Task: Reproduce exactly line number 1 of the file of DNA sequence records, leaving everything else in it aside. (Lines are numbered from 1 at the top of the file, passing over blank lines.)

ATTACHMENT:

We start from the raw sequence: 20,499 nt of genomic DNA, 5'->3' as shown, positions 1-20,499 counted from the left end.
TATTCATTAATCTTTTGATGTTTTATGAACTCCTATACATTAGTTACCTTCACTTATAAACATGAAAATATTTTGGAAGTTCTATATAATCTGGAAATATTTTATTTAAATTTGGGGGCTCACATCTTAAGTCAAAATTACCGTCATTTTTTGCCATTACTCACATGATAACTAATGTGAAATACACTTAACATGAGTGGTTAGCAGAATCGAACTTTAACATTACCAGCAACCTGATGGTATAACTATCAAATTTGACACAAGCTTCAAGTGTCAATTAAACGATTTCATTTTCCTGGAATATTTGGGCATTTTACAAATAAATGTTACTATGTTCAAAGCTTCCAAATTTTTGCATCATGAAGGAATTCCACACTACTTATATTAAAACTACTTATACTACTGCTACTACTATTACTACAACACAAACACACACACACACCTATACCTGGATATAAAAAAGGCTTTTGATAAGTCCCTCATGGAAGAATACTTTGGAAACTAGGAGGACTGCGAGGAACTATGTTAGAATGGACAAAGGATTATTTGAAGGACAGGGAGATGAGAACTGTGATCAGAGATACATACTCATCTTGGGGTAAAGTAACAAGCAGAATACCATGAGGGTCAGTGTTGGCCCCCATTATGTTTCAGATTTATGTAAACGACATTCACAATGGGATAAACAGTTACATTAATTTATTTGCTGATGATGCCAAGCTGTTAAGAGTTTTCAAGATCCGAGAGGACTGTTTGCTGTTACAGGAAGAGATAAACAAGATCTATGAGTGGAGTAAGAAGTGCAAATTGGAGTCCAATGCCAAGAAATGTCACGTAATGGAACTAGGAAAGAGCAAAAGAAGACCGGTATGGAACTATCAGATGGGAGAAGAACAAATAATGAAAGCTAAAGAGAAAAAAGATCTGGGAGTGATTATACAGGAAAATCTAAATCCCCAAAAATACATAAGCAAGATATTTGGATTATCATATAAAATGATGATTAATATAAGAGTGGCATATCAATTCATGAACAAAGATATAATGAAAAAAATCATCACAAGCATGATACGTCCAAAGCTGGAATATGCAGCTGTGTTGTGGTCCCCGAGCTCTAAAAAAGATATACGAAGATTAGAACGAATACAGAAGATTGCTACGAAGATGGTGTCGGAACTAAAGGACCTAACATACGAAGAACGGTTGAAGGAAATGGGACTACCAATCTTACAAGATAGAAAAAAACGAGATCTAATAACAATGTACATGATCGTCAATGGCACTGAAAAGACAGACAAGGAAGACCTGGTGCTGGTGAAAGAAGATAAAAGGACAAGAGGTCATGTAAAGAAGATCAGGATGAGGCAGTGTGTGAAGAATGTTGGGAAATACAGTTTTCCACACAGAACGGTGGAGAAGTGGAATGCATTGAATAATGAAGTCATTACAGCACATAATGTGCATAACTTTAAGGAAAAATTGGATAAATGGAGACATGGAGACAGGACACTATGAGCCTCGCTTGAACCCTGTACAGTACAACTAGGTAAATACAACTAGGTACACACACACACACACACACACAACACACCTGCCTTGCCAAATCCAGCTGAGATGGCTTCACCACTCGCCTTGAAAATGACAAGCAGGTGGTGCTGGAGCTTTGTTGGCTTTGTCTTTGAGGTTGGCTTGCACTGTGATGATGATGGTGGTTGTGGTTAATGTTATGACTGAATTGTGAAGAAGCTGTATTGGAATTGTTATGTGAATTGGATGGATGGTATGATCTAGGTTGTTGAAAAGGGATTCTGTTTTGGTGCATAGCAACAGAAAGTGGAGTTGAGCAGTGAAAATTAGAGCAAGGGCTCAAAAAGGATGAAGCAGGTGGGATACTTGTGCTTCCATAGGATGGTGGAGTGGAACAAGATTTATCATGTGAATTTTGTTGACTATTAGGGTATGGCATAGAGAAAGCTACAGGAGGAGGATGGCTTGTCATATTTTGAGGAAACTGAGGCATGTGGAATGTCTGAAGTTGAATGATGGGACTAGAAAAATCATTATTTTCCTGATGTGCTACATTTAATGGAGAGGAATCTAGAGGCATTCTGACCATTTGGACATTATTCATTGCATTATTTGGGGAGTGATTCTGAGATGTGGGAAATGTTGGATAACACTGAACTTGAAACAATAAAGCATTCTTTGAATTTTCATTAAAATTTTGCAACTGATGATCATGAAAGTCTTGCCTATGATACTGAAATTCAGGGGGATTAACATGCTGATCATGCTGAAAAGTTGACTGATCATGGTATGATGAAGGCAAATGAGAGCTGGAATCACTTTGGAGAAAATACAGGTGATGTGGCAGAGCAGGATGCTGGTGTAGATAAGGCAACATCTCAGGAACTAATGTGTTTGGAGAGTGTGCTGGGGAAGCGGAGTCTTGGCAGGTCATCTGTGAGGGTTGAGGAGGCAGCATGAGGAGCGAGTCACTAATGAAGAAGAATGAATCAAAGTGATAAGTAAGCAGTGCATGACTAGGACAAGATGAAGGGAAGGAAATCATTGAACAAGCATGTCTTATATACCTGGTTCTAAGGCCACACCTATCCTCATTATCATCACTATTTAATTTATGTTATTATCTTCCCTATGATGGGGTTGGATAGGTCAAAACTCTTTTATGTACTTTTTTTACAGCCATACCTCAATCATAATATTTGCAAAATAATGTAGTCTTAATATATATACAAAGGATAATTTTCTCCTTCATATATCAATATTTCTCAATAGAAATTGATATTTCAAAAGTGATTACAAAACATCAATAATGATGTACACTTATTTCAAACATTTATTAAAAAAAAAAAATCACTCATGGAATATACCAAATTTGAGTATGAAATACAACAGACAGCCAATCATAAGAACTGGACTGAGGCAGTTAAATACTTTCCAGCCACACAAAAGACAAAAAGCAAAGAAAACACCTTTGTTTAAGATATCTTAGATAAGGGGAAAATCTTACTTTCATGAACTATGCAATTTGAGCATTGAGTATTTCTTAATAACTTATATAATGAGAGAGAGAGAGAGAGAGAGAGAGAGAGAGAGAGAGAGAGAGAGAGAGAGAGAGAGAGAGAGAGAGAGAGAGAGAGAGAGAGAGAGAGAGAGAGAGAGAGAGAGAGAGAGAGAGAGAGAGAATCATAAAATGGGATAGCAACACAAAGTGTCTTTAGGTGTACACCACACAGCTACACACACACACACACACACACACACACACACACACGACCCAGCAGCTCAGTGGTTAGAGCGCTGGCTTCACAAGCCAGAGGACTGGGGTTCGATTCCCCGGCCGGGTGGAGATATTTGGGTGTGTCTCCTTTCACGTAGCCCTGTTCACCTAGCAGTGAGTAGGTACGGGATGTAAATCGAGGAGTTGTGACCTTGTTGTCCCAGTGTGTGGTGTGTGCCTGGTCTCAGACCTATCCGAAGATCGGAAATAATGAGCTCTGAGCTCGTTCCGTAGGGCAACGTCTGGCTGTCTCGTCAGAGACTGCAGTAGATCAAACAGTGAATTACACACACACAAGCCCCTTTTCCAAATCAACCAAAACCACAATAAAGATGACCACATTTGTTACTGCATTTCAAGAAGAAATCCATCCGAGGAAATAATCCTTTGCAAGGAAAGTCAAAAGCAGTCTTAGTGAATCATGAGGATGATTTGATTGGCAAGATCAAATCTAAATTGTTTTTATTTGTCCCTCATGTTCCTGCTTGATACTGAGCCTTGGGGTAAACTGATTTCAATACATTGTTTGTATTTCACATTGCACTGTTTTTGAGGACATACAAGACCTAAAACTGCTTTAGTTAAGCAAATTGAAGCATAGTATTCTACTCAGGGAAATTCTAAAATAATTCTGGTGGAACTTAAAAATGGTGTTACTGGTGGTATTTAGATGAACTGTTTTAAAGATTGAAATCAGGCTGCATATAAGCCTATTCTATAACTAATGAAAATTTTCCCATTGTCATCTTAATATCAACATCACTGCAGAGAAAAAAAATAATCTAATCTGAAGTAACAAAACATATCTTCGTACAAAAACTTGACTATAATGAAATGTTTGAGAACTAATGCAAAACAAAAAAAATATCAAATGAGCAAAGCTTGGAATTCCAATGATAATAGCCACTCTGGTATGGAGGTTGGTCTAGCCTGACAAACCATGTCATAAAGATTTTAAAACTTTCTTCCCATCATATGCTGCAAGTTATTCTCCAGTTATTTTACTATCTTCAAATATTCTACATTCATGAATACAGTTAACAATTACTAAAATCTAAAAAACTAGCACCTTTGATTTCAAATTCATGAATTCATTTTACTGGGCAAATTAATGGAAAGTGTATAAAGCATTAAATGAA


We start from the raw sequence: 20,499 nt of genomic DNA, 5'->3' as shown, positions 1-20,499 counted from the left end.